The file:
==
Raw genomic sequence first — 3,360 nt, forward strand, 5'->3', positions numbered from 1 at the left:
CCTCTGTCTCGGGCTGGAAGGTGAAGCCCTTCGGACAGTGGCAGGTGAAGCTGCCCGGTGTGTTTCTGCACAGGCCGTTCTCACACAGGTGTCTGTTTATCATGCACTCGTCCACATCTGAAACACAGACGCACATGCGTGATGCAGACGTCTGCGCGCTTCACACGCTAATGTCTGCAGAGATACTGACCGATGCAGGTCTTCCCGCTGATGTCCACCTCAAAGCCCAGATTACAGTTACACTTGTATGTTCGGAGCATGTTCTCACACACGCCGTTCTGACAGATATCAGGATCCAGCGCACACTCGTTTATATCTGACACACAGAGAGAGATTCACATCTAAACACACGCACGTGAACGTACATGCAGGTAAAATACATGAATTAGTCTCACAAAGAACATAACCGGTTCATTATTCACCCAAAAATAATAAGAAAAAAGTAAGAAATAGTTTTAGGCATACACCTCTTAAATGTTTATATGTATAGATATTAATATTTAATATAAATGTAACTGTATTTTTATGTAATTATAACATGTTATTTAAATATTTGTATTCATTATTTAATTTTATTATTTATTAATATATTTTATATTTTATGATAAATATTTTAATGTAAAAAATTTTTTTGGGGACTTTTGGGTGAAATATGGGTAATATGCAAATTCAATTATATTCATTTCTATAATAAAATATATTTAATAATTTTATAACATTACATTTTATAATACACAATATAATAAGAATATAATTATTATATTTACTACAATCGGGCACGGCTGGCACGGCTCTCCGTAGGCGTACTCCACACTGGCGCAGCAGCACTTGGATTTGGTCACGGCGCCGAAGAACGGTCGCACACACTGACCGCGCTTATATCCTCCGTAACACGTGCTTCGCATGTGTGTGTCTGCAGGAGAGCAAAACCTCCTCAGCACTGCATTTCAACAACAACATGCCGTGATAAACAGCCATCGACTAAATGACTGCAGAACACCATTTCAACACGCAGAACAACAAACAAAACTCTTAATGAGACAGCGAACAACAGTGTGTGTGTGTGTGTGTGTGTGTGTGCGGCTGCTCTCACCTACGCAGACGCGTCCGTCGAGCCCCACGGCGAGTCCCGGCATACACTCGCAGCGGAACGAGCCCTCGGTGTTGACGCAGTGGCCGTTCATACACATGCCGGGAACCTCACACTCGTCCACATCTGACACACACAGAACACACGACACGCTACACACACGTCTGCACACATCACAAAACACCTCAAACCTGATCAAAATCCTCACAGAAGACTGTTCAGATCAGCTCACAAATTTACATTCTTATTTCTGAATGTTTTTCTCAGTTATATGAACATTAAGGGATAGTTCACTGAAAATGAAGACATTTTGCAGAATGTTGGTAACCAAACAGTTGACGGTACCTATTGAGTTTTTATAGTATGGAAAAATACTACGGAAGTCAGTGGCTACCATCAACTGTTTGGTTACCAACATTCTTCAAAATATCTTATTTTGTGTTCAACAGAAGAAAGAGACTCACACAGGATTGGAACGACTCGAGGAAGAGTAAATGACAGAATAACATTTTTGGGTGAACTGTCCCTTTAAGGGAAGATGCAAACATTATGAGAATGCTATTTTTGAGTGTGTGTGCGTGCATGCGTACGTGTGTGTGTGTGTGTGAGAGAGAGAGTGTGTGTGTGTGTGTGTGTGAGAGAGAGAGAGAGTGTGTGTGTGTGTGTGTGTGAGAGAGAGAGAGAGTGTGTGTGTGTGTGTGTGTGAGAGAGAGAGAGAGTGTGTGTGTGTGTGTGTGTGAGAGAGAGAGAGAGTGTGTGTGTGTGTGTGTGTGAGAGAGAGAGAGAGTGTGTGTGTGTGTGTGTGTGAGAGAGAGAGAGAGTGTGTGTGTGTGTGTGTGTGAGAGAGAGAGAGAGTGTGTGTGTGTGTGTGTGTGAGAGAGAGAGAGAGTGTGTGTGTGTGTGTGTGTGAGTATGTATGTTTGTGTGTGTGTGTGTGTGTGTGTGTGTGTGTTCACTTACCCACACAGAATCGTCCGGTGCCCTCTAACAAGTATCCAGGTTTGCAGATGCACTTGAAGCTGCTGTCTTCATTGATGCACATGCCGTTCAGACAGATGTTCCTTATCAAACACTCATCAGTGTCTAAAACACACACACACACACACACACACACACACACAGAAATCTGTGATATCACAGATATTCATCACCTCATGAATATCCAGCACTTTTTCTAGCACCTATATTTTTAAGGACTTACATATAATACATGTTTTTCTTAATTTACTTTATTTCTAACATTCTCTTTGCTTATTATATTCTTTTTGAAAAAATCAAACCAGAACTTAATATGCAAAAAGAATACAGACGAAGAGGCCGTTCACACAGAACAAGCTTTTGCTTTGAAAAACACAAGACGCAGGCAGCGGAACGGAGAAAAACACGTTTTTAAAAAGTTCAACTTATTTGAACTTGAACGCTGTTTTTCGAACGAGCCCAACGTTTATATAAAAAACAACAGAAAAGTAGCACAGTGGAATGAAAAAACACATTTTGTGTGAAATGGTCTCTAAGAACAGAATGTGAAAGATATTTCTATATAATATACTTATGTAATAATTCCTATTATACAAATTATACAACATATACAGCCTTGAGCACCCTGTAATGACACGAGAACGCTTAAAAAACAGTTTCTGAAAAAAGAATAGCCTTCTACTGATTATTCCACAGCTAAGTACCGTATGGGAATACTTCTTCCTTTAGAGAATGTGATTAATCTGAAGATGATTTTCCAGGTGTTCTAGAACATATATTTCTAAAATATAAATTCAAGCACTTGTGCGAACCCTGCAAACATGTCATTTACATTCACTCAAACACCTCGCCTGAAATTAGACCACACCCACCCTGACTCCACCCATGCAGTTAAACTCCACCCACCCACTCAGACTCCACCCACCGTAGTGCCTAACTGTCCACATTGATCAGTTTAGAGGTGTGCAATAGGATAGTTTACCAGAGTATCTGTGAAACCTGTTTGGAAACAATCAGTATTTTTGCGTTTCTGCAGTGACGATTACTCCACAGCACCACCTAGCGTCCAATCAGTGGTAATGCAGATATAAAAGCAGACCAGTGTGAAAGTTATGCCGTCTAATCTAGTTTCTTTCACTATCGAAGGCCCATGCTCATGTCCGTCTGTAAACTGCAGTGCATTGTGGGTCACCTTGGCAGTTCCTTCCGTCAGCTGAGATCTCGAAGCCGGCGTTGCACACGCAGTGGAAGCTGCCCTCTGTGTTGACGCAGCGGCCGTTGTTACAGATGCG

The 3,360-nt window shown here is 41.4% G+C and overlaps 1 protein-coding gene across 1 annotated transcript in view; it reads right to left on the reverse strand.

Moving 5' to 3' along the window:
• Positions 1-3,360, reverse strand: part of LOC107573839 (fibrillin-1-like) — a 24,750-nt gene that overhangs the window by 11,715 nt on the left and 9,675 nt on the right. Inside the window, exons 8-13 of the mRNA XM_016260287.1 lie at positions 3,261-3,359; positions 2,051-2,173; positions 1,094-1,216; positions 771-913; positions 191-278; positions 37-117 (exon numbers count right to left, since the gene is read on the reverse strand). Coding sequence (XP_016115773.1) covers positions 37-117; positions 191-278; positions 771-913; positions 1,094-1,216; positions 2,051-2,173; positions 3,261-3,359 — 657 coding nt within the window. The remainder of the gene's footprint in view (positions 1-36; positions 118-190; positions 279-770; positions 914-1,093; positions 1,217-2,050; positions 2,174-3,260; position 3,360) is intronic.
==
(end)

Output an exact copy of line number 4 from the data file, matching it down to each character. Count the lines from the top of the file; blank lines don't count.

Moving 5' to 3' along the window: